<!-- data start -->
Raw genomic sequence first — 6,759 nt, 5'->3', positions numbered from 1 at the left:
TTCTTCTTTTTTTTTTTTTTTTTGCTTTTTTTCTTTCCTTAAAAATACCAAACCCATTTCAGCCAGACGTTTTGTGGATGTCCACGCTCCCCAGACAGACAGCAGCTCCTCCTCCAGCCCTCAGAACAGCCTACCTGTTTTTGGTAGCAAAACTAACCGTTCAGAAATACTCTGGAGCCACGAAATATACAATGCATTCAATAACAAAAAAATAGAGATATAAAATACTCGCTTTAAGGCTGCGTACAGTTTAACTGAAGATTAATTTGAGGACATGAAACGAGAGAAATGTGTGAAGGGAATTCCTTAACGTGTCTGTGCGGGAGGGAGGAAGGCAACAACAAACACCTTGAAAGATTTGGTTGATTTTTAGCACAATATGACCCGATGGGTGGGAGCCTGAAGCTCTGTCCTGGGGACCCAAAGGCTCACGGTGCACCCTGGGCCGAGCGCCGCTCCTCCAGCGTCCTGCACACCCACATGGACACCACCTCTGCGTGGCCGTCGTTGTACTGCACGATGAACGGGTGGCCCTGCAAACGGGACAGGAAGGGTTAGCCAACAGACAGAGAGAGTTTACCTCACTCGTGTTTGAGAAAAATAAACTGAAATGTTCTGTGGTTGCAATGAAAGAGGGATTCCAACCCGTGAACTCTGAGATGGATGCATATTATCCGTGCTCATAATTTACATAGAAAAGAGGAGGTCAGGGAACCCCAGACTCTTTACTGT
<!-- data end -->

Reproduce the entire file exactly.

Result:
Raw genomic sequence first — 6,759 nt, 5'->3', positions numbered from 1 at the left:
TTCTTCTTTTTTTTTTTTTTTTTGCTTTTTTTCTTTCCTTAAAAATACCAAACCCATTTCAGCCAGACGTTTTGTGGATGTCCACGCTCCCCAGACAGACAGCAGCTCCTCCTCCAGCCCTCAGAACAGCCTACCTGTTTTTGGTAGCAAAACTAACCGTTCAGAAATACTCTGGAGCCACGAAATATACAATGCATTCAATAACAAAAAAATAGAGATATAAAATACTCGCTTTAAGGCTGCGTACAGTTTAACTGAAGATTAATTTGAGGACATGAAACGAGAGAAATGTGTGAAGGGAATTCCTTAACGTGTCTGTGCGGGAGGGAGGAAGGCAACAACAAACACCTTGAAAGATTTGGTTGATTTTTAGCACAATATGACCCGATGGGTGGGAGCCTGAAGCTCTGTCCTGGGGACCCAAAGGCTCACGGTGCACCCTGGGCCGAGCGCCGCTCCTCCAGCGTCCTGCACACCCACATGGACACCACCTCTGCGTGGCCGTCGTTGTACTGCACGATGAACGGGTGGCCCTGCAAACGGGACAGGAAGGGTTAGCCAACAGACAGAGAGAGTTTACCTCACTCGTGTTTGAGAAAAATAAACTGAAATGTTCTGTGGTTGCAATGAAAGAGGGATTCCAACCCGTGAACTCTGAGATGGATGCATATTATCCGTGCTCATAATTTACATAGAAAAGAGGAGGTCAGGGAACCCCAGACTCTTTACTGT